Scientific Merit Reflection
Scientific Merit Reflection
Before posting your answer, you may wish to review the Scientific Merit Presentation multimedia piece from this unit’s studies. You will also find it linked in Resources.
For your final post in this course, reflect on the concept of scientific merit. With regard to the three dimensions of scientific merit (advances the knowledge base; contributes to theory; and meets hallmarks of good research), describe the aspects of the study you chose for the Scientific Merit Paper course project that exemplify each of the three components of scientific merit.
Choose an area of scientific merit that could be improved in your study and explain how it could be improved.
After reviewing the discussion postings, choose one peers to respond to. For your response:
- Discuss how your experience and analysis compares with that of your peer.
Scientific Merit Reflection
Van Allen et al. (2017) research on qualitative examination regarding pediatric obesity in the rural had high scientific merit since it effectively incorporated all the three aspects of a scientific research. The authors did a rigorous research on the previous literature to obtain the knowledge gap in their research, which was the relationship between family ties and obesity intervention. Their research on such a gap led to the advancement of the knowledge base. The researchers also supported the family system theory and the theory of the planned behavior, which led to a contribution of the research on existing theories. Besides, they took an exceptional approach by applying a sound methodology to meet the hallmarks of a good research. The survey on parents from the rural was an appropriate approach since such families contain all the characteristics of a society regarding societal pressure. They also maintained a high ethical standard by obtaining ethical approval from the relevant authorities and abiding by their ethical code of conduct.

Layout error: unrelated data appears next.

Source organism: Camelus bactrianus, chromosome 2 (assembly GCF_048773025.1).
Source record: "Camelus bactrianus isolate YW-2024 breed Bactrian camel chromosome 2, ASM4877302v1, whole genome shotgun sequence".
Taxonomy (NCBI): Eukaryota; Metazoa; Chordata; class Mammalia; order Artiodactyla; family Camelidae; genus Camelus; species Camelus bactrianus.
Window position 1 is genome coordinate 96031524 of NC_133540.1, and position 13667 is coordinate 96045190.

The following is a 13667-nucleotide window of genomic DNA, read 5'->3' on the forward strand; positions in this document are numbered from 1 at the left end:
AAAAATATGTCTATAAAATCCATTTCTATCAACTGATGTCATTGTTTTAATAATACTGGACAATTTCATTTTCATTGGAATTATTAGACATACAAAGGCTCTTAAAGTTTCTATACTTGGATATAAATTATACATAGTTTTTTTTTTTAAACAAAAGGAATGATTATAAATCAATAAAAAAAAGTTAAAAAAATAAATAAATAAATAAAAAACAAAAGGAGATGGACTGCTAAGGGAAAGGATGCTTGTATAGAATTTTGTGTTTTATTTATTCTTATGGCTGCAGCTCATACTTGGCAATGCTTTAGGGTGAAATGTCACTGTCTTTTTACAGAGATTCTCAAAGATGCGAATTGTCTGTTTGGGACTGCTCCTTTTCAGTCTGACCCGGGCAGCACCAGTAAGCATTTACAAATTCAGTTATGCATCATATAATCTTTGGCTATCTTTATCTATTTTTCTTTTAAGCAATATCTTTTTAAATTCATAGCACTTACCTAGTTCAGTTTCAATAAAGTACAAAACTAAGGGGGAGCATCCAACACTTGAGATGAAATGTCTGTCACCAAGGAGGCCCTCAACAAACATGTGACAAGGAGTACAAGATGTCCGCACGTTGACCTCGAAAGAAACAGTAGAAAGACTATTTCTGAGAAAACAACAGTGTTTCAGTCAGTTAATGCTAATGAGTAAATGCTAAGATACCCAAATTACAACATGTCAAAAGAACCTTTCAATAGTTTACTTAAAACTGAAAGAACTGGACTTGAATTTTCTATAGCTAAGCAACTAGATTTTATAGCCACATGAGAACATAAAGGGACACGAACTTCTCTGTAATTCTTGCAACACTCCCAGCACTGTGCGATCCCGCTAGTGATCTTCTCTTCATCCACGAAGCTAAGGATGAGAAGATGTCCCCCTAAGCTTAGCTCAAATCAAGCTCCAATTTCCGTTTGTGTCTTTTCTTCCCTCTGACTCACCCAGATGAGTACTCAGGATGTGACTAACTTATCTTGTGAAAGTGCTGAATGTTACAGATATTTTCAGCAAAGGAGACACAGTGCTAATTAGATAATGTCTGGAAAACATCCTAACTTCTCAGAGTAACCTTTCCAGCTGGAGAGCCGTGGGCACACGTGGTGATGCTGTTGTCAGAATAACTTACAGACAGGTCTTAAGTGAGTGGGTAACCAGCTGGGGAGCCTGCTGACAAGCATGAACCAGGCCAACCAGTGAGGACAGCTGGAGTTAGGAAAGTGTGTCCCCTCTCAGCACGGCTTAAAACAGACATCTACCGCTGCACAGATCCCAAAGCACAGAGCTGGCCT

However, the assessment of the scientific merit of the research regarding meeting the hallmark of a good research can be improved. More emphasis has been placed on the research itself rather than the researcher. Merit on such an area is based on the adherence of the research to the scientific standards and practices. The researchers’ potential should also be evaluated regarding their skills in leadership, training in human resource, and their qualitative ability for creation of new knowledge. The skills of Van Allen, Lancaster and Seegan regarding their leadership, training in human resource, and qualitative ability to create new knowledge could have also been evaluated. Such a measure of personal skills should also be included in the scientific merit rather than considering the research indicators only. In general, the research indicated a high scientific merit but the approach should be enhanced by incorporating the personal skills of the researchers.
Persistent link: http://web.a.ebscohost.com.library.capella.edu/ehost/detail/detail?vid=0&sid=8072cc03-e083-491c-942d-0348ce93578e%40sessionmgr4008&bdata=JnNpdGU9ZWhvc3QtbGl2ZSZzY29wZT1zaXRl#AN=2017-55264-006&db=pdh
Van Allen, J., Lancaster, B., & Seegan, P. L. (2017). A qualitative examination of contributing factors and treatment considerations for pediatric obesity among parents of rural preschoolers. Clinical Practice in Pediatric Psychology, 5(4), 353. http://dx.doi.org/10.1037/cpp0000210